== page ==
“So, you just spend your time taking care of everything Tony asks you to do?

“I take care of all duties that Tony asks of me to do. That includes taking out the garbage.”

We also have Terence Howard as Tony’s military consultant and close friend, Jim Rhodes. Jim is the one who tries to keep Tony grounded in reality, but he never quite succeeds. Howard is great here if he a bit underused here, and this is the second movie I have seen where he plays a character constantly giving press conferences (“The Brave One” was the other one).

The movie has many great action scenes which you come out of feeling justified in saying, “that’s cool man!” When Iron Man fights off terrorists in a war-torn country, he finds very creative ways to dispatch his enemies that are too good to reveal here. Also, there are scenes where Tony is testing out different parts of the suit. This can usually be seen as the boring set up part for the superhero, but these moments make you jump out of your seat because you find yourself laughing harder than you usually do.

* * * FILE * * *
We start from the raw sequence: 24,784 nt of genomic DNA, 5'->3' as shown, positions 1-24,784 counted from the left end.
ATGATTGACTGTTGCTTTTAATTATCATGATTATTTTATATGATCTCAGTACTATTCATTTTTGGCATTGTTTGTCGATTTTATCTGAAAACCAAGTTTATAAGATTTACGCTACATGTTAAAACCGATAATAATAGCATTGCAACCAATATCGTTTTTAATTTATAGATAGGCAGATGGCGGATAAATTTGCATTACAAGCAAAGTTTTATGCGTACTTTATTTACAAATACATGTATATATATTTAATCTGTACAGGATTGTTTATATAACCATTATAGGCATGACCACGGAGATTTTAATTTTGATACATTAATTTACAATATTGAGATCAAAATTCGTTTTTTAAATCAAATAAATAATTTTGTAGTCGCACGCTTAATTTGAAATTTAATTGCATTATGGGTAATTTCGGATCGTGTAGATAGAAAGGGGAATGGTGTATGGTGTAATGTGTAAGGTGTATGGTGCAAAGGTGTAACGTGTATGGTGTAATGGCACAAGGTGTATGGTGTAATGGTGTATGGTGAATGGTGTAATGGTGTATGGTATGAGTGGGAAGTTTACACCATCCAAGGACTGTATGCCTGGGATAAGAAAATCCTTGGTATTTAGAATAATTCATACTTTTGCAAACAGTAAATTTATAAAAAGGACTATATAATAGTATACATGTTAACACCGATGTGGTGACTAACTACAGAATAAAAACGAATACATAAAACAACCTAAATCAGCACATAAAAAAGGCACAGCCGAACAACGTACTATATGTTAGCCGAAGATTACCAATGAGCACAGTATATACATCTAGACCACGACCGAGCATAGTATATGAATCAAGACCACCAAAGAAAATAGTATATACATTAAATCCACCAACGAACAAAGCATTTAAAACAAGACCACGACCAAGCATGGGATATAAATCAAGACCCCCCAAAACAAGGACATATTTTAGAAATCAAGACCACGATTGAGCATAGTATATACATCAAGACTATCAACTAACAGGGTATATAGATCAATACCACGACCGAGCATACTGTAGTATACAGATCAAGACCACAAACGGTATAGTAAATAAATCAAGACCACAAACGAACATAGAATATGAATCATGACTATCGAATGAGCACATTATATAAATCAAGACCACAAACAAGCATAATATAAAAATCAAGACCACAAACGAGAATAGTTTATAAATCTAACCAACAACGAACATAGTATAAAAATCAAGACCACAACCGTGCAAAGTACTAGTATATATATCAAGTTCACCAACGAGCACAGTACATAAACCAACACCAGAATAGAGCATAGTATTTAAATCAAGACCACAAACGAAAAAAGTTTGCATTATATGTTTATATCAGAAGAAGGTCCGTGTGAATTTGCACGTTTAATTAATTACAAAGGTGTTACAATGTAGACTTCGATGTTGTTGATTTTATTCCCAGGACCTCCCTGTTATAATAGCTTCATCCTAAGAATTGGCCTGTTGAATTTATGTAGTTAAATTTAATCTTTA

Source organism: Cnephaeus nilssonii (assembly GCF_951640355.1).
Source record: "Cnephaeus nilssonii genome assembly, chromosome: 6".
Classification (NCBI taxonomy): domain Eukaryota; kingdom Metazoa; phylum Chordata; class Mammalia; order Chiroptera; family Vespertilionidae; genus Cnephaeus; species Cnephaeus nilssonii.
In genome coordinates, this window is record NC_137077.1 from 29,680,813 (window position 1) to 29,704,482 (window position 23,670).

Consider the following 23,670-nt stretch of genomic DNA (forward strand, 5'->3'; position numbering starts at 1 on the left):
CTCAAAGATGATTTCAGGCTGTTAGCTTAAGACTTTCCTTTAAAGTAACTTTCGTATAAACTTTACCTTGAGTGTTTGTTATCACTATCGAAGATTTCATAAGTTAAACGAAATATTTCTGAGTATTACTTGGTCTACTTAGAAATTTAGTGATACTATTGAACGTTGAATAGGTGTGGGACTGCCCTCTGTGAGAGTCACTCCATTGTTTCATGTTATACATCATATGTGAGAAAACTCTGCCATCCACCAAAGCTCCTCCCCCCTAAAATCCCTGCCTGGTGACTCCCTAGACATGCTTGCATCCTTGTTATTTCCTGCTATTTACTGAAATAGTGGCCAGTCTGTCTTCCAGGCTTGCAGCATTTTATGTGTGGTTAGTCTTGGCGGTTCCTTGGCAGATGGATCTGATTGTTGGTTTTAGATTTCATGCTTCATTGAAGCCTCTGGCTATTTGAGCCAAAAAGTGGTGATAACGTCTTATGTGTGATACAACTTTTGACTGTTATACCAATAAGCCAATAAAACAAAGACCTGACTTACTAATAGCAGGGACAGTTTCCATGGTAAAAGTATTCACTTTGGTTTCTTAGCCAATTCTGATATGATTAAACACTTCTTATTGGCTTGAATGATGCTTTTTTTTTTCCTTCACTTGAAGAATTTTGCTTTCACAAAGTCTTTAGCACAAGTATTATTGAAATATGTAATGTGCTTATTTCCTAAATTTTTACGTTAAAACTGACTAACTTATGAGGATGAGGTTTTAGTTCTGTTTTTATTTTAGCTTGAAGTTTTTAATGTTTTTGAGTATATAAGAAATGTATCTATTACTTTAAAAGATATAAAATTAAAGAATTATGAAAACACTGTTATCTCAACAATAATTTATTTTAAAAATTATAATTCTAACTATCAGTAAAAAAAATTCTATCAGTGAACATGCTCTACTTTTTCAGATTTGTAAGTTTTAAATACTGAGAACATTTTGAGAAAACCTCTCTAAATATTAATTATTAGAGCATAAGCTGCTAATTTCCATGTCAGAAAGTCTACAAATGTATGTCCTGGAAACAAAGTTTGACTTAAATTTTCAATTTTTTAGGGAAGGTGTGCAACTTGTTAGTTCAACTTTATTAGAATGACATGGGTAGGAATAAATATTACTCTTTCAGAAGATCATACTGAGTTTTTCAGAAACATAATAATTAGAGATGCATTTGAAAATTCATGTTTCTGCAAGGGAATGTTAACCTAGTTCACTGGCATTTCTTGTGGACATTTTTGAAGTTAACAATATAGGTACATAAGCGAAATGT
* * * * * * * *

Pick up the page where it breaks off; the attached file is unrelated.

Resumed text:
With “Iron Man,” Downey Jr. who gives us something more than the average super hero. He gives us one with brains, smarts and, most importantly, a soul. It doesn’t matter if you have great special effects if you don’t have the story or the characters to match up with it. “Iron Man” has that, and it set the bar high for the comic book movies which followed in its wake.

* * * ½ out of * * * *

‘The Avengers’ Was Well Worth The Wait

The Avengers movie poster

So now we finally have “The Avengers,” a movie which has been hinted at over the past few years in “Iron Man,” “Iron Man 2,” “The Incredible Hulk,” “Thor” and “Captain America: The First Avenger.” Director of S.H.I.E.L.D. Nick Fury (Samuel L. Jackson) has made cameo appearances here and there to remind these superheroes there is this way they can all come and work together, and for a bit it seemed too good to be true. But low and behold, Joss Whedon has given us a summer blockbuster which was worth the wait and focuses on character as much as it does on spectacle.

“The Avengers” starts off with S.H.I.E.L.D. experimenting on a powerful energy source known as the Tesseract when Loki (Tom Hiddleston), Thor’s brother and nemesis, appears out of nowhere and steals it. His plan is to use it to subjugate Earth and its inhabitants because he feels they wanted to be lorded over more than they realize. From there it’s up to these various superheroes to join forces and defeat Loki and his army before it’s too late.